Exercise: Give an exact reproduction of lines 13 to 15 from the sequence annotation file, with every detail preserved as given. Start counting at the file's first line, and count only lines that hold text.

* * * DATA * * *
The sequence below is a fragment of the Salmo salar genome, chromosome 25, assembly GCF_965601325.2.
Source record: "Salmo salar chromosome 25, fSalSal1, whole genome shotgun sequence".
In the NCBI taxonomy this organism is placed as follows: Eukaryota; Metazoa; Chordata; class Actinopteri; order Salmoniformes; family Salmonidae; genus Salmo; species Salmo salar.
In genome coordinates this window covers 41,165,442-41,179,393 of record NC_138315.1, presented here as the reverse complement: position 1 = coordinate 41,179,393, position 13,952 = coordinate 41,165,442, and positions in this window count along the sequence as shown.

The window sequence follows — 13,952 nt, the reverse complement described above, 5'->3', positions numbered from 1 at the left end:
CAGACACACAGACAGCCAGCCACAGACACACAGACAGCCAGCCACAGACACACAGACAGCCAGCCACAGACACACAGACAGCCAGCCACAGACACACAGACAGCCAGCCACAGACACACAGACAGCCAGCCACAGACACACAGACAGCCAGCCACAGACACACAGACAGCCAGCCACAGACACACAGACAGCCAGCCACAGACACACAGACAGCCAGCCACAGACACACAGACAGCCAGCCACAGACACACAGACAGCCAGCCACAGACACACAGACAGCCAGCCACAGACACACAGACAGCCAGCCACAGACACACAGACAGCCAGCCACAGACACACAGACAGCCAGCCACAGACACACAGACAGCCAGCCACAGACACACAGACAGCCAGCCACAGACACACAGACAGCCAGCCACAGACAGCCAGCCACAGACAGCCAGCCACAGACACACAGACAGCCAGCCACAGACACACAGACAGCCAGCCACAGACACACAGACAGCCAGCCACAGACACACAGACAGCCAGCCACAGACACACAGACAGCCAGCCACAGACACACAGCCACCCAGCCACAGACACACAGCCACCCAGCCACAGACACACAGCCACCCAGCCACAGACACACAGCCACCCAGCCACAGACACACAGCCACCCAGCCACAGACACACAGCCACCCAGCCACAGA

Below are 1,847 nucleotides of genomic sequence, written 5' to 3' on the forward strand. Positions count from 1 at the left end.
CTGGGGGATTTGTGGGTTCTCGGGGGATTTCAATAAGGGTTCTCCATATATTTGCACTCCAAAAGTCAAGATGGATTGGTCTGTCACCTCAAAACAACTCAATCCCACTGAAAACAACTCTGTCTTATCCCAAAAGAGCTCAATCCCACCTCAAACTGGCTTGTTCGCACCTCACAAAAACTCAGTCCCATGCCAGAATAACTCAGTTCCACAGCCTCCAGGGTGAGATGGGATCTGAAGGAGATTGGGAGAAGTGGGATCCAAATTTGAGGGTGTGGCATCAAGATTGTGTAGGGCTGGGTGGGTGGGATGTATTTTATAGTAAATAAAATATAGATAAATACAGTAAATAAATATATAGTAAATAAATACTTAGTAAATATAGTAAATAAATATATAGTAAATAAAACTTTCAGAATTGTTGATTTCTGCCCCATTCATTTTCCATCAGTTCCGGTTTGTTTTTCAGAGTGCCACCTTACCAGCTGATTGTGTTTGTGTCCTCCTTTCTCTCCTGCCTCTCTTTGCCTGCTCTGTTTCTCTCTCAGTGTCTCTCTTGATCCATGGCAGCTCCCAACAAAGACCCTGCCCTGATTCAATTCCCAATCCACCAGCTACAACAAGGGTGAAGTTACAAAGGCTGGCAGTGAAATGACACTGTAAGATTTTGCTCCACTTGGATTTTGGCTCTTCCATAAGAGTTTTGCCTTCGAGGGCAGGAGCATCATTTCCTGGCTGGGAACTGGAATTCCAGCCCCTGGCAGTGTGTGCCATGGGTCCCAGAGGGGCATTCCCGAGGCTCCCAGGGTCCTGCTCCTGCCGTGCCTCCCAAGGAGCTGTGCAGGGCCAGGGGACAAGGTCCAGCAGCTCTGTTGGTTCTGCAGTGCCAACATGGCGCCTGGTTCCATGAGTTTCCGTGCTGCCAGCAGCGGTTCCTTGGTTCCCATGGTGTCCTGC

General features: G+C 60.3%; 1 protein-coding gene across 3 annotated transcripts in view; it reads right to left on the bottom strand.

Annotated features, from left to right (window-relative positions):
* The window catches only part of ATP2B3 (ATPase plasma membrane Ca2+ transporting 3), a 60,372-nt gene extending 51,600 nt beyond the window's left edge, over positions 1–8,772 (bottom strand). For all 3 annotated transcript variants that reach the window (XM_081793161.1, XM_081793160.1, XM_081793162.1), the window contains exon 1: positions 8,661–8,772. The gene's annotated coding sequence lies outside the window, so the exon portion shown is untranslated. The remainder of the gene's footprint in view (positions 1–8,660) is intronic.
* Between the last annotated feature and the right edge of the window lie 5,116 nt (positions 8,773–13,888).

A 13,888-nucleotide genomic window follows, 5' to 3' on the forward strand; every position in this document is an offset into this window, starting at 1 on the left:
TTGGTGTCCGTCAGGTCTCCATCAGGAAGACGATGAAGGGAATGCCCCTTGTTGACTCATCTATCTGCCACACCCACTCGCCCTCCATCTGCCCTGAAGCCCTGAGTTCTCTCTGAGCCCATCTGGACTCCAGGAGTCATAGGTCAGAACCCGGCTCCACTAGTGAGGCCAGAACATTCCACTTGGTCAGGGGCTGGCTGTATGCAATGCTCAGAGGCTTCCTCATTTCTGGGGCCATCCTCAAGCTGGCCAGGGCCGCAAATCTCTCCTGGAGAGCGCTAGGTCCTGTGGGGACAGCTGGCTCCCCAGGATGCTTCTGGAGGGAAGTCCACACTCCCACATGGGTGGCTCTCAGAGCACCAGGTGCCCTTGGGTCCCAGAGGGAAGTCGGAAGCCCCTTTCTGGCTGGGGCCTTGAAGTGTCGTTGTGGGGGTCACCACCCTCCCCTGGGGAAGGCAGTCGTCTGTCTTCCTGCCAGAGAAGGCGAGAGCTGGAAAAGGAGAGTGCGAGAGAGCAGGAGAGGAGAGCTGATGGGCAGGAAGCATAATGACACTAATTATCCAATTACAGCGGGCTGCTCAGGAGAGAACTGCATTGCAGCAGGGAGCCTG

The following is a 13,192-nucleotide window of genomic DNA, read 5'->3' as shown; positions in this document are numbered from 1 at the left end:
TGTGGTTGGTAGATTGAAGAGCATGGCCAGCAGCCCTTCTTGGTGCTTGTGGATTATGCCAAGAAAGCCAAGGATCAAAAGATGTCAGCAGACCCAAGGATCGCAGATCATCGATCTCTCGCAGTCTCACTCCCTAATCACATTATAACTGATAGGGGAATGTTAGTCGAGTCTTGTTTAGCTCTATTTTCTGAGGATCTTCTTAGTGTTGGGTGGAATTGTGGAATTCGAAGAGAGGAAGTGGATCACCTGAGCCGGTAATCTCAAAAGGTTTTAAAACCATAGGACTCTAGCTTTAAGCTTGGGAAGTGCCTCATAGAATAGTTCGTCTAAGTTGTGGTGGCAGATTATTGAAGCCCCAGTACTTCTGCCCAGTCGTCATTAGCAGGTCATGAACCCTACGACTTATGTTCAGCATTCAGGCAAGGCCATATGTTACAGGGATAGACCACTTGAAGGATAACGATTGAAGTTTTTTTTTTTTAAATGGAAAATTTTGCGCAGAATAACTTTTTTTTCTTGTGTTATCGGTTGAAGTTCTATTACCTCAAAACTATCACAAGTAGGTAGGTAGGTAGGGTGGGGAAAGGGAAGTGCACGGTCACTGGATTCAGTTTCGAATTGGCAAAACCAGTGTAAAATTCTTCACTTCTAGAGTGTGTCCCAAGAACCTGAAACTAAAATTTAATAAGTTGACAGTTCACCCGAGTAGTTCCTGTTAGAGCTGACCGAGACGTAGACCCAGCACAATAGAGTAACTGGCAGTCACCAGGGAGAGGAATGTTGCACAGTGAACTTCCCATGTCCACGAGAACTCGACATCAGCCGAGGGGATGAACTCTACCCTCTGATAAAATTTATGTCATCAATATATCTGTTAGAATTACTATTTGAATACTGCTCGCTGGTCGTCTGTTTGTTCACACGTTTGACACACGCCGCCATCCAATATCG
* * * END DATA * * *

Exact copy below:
A 13,888-nucleotide genomic window follows, 5' to 3' on the forward strand; every position in this document is an offset into this window, starting at 1 on the left:
TTGGTGTCCGTCAGGTCTCCATCAGGAAGACGATGAAGGGAATGCCCCTTGTTGACTCATCTATCTGCCACACCCACTCGCCCTCCATCTGCCCTGAAGCCCTGAGTTCTCTCTGAGCCCATCTGGACTCCAGGAGTCATAGGTCAGAACCCGGCTCCACTAGTGAGGCCAGAACATTCCACTTGGTCAGGGGCTGGCTGTATGCAATGCTCAGAGGCTTCCTCATTTCTGGGGCCATCCTCAAGCTGGCCAGGGCCGCAAATCTCTCCTGGAGAGCGCTAGGTCCTGTGGGGACAGCTGGCTCCCCAGGATGCTTCTGGAGGGAAGTCCACACTCCCACATGGGTGGCTCTCAGAGCACCAGGTGCCCTTGGGTCCCAGAGGGAAGTCGGAAGCCCCTTTCTGGCTGGGGCCTTGAAGTGTCGTTGTGGGGGTCACCACCCTCCCCTGGGGAAGGCAGTCGTCTGTCTTCCTGCCAGAGAAGGCGAGAGCTGGAAAAGGAGAGTGCGAGAGAGCAGGAGAGGAGAGCTGATGGGCAGGAAGCATAATGACACTAATTATCCAATTACAGCGGGCTGCTCAGGAGAGAACTGCATTGCAGCAGGGAGCCTG

The following is a 13,192-nucleotide window of genomic DNA, read 5'->3' as shown; positions in this document are numbered from 1 at the left end: